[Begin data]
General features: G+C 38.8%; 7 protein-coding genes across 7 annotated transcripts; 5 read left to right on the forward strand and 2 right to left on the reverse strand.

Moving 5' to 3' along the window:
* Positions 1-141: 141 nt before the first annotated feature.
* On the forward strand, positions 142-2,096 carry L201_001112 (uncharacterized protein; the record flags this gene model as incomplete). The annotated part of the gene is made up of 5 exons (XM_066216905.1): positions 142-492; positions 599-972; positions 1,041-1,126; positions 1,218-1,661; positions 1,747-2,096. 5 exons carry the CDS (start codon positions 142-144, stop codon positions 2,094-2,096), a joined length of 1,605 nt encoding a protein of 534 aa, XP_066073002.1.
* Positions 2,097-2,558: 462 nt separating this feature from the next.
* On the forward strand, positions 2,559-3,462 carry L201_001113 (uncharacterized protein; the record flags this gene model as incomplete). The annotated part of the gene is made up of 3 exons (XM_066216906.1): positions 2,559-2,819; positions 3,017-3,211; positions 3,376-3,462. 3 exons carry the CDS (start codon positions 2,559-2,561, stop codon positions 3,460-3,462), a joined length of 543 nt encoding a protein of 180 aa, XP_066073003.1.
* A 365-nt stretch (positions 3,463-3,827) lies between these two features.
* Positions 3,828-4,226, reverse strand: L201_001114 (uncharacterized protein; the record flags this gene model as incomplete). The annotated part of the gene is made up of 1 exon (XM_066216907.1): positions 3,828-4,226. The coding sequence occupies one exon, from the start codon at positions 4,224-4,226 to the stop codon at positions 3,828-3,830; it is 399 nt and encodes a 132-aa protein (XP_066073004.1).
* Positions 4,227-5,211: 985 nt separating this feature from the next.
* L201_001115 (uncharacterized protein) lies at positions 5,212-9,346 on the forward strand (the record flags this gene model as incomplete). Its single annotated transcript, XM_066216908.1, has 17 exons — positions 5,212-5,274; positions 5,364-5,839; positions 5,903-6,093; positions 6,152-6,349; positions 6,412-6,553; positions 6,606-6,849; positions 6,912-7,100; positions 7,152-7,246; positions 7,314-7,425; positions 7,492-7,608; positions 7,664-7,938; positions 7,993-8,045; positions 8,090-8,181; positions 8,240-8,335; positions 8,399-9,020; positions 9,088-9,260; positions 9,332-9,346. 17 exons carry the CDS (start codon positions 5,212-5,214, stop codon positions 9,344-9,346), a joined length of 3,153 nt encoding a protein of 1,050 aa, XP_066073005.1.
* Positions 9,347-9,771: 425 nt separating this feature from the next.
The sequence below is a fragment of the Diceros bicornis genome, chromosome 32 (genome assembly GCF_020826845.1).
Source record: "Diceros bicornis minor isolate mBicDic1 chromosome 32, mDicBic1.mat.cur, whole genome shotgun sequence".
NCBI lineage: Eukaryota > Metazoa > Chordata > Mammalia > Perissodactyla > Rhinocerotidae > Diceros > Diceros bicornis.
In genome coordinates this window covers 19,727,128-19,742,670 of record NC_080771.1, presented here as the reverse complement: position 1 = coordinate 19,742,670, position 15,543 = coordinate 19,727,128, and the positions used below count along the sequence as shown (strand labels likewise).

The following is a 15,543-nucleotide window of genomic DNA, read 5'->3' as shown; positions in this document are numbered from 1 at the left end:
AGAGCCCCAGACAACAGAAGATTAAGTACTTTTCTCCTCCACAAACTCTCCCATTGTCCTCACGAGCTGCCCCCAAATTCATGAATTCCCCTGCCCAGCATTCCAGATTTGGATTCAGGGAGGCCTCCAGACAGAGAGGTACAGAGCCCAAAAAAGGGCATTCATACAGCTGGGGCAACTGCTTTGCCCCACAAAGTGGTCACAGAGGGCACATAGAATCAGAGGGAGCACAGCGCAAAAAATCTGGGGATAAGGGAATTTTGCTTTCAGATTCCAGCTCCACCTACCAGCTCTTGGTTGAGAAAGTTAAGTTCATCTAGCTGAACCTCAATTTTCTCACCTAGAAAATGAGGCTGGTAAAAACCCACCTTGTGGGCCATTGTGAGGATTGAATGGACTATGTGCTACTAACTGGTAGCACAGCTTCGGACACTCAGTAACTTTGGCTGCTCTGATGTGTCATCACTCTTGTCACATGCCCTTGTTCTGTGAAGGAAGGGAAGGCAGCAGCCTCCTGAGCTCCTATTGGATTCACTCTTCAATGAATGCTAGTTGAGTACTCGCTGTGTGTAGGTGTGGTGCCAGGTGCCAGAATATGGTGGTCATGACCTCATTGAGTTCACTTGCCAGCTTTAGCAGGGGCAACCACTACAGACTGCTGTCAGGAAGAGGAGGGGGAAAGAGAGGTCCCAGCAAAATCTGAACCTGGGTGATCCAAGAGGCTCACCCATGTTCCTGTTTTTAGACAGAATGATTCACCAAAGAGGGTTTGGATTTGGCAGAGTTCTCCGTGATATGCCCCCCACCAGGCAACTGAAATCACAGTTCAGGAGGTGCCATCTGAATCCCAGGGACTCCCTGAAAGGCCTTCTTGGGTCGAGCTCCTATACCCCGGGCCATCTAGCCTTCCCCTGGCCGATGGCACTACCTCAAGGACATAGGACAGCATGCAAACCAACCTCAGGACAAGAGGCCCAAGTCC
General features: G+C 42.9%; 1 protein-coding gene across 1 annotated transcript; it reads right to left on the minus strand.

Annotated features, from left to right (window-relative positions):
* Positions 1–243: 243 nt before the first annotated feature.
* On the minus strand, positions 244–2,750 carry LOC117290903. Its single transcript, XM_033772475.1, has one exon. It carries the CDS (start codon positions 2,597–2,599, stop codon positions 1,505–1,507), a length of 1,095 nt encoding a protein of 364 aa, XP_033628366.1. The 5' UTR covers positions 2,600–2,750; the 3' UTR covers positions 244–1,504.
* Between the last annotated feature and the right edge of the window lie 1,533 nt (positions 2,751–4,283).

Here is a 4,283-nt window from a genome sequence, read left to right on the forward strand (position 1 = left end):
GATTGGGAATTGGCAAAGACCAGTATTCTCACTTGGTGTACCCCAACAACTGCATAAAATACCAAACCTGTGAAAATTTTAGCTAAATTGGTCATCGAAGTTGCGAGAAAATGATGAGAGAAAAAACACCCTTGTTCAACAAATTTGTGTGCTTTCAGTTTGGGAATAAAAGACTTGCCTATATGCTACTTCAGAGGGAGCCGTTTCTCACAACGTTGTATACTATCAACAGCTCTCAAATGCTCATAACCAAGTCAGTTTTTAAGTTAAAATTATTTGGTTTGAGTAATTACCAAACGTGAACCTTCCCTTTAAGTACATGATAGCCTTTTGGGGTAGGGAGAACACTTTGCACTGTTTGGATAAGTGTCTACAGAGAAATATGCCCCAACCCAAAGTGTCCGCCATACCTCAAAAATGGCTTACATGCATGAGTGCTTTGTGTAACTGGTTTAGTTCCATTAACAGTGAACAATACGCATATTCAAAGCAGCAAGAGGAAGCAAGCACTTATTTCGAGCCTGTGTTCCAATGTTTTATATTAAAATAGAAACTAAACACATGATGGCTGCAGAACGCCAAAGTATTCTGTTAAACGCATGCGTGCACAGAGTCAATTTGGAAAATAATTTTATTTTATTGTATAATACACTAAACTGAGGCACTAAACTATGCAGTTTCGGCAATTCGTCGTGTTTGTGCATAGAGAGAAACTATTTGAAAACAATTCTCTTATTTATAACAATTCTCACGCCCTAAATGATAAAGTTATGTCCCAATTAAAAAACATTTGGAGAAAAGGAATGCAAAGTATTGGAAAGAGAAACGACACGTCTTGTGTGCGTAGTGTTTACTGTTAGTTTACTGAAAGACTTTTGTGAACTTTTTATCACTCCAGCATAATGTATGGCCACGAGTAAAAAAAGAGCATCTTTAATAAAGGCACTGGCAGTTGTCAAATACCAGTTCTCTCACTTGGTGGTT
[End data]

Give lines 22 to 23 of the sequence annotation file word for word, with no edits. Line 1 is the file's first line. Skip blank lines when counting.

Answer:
* Between the last annotated feature and the right edge of the window lie 1,533 nt (positions 2,751–4,283).

Here is a 4,283-nt window from a genome sequence, read left to right on the forward strand (position 1 = left end):